McClatchy: Well, the very format of it: the little boy goes to sleep in the beginning, the little boy wakes up at the end of the page is a sort of Act I and Act II format – It has a natural break….I think the material gave one a lot (of inspiration), because it is all dreams, this is not a setting or doing something like “A Streetcar Named Desire,” this is all naturalistic and this was all surreal and crazy. So it allowed one to play around with fantasy, and therefore with morality of a boy learning various lessons about his life and relationships while having extraordinary adventures.

The thing that appealed to me was there’s a long tradition of these magic operas that have been going on since the 18th century. And it seemed to me that at the heart of that, what interests children, was long adventures is perspective changing — maybe because they’re tiny and the rest of the world is tall. But things suddenly growing and diminishing events like you run through a mouse hole and suddenly you are a giant, so there was opportunity for the theatrical presentation. Why don’t we make this magical?

Hagen: This was a great opportunity for me to let go of stagecraft while writing because ordinarily when I’m composing, I’m thinking it’s going to take 30 seconds for so-and-so to move across the stage. In this libretto, when I received it, sandy called for beds to expand and cannons to go off and I just decided, I’m just going to transfer that into the vocal score, I’m not going to ask any questions. I’m just going to let the experts do what they are going to do and it was quite liberating.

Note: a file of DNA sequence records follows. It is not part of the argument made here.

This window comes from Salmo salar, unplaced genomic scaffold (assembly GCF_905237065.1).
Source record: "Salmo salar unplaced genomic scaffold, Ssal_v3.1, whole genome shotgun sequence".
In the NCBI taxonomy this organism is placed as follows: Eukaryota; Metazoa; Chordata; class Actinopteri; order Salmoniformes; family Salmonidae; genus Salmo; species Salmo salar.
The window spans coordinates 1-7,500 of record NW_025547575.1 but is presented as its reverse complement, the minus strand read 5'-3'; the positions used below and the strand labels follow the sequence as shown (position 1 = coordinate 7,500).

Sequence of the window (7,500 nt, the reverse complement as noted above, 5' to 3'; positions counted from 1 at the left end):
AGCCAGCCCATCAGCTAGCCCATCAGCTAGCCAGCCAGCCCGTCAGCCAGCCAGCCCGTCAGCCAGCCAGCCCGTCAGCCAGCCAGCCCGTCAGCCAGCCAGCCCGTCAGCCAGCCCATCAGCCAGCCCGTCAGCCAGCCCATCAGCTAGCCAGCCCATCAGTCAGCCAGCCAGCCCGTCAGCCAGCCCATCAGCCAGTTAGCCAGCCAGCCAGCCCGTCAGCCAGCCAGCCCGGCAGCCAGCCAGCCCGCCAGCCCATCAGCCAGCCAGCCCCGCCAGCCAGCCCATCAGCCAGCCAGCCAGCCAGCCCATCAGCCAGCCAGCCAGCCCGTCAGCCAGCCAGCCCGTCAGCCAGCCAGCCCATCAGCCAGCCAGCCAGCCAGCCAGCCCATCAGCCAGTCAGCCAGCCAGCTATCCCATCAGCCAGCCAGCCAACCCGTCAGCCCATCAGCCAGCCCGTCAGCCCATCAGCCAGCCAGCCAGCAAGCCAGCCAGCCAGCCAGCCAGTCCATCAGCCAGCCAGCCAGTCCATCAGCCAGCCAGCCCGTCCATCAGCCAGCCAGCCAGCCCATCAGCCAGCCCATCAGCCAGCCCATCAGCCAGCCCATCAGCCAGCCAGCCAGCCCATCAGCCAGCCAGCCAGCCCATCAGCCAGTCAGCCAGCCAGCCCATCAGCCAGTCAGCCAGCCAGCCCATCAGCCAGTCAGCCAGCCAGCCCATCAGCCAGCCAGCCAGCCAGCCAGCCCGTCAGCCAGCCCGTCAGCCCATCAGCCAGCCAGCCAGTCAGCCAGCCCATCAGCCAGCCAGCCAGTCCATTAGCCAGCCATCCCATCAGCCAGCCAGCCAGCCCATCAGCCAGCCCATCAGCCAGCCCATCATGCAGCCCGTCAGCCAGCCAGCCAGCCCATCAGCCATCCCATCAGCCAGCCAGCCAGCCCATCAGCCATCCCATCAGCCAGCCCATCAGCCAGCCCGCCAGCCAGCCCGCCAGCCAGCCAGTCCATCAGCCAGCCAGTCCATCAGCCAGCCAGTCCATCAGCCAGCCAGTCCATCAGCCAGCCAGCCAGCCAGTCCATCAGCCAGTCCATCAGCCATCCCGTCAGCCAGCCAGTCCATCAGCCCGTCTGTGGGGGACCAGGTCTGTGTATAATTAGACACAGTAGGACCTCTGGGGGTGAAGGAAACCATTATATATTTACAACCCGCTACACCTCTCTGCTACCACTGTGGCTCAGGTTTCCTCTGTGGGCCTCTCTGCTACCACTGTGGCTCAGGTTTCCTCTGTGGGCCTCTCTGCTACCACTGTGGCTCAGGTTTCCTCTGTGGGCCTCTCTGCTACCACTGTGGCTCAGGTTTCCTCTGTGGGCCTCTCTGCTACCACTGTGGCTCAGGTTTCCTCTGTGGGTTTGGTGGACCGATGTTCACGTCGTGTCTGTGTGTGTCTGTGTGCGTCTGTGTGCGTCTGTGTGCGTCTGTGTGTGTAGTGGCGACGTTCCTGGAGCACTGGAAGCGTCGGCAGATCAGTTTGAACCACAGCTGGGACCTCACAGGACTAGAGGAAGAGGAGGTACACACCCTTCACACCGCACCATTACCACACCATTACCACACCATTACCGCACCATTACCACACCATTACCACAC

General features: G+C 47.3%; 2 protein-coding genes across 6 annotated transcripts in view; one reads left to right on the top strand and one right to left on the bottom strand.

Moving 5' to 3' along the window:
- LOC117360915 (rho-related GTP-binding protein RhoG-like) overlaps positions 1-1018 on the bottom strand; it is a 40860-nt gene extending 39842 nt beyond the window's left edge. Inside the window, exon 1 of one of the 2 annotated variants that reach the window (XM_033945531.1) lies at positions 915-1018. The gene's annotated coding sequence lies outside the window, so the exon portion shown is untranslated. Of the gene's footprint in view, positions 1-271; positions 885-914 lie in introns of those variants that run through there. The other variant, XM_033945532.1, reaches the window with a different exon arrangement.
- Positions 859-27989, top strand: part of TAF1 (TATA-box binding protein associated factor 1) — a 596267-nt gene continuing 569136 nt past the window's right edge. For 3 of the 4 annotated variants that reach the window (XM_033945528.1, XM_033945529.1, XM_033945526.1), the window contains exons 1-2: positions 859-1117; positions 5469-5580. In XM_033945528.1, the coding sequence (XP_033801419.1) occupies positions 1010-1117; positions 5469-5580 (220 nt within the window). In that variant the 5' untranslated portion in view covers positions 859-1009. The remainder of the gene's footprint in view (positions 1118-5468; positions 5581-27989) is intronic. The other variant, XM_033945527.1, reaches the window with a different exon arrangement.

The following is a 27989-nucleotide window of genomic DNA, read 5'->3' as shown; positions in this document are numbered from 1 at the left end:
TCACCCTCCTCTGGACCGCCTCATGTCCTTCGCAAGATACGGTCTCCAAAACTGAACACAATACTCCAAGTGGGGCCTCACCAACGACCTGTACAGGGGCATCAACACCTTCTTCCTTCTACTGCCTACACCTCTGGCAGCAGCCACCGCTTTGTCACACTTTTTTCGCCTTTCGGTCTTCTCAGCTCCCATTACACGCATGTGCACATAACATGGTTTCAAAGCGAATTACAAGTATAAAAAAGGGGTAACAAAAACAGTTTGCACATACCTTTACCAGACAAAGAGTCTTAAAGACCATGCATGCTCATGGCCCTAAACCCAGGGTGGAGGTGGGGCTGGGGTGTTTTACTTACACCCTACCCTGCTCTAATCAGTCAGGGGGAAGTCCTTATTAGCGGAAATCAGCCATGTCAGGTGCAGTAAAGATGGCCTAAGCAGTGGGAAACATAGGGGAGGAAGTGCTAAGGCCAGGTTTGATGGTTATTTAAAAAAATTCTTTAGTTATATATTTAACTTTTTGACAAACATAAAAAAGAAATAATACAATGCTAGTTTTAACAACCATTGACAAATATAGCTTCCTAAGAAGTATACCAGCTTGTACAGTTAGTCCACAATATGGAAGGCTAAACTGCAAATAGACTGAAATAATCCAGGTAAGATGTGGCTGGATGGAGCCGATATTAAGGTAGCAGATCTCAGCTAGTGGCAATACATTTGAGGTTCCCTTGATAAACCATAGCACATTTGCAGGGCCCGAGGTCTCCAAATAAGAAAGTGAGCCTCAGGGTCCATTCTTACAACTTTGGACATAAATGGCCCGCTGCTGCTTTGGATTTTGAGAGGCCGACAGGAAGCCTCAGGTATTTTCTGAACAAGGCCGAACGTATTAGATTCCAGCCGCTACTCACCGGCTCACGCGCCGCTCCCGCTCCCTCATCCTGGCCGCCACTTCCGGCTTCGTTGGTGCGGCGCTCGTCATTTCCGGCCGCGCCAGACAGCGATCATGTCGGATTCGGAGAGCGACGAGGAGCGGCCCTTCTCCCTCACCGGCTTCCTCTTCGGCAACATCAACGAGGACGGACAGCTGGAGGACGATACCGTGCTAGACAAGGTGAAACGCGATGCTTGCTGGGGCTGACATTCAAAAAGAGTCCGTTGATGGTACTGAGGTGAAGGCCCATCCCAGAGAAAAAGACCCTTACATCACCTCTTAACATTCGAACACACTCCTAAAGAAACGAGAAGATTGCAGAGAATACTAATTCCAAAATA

Have you worked with creating something for children before?
Hagen: I’ve written things that have used children, but it’s a very difficult technical challenge to write complex, serious concert music for children. It has to be tuneful and memorable and it has to not be too technically hard to sing. And it is very, very difficult. I found it challenging.

It’s not typical that performers get to work with librettists and composers ...
Hagen: We’re usually dead ...

Right, so can you touch on how unique this opportunity is for this children and why it might be a special opportunity for them

Hagen: … I think that the children I have spoken to are very excited about this, because in today’s culture in the United states most children think that whoever is singing the song, wrote the song. And in many cases they are right, but to see a composer come to town that writes operas makes hat a possibility that there could be that kind of creature amongst us.

McClatchy: That’s what makes the Sarasota opera program so valuable and really unique throughout the country. To involve a whole community of kids, and get so many young people involved in a world they would never ordinarily experience — and many of whom will come to love opera — but to give them a chance to perform together, to be on stage and to know first hand how difficult it is, and how enjoyable it is at the same time — I think it’s a great program that Sarasota has set up and I can’t think of anything like it.

If You Go:
"Little Nemo in Slumberland"
When:5:30 Saturday, Nov. 10 and 12:30 Sunday, Nov. 11.
Where: Sarasota Opera House, 61 N. Pineapple
Cost: $15 to $30
Info: 366-8450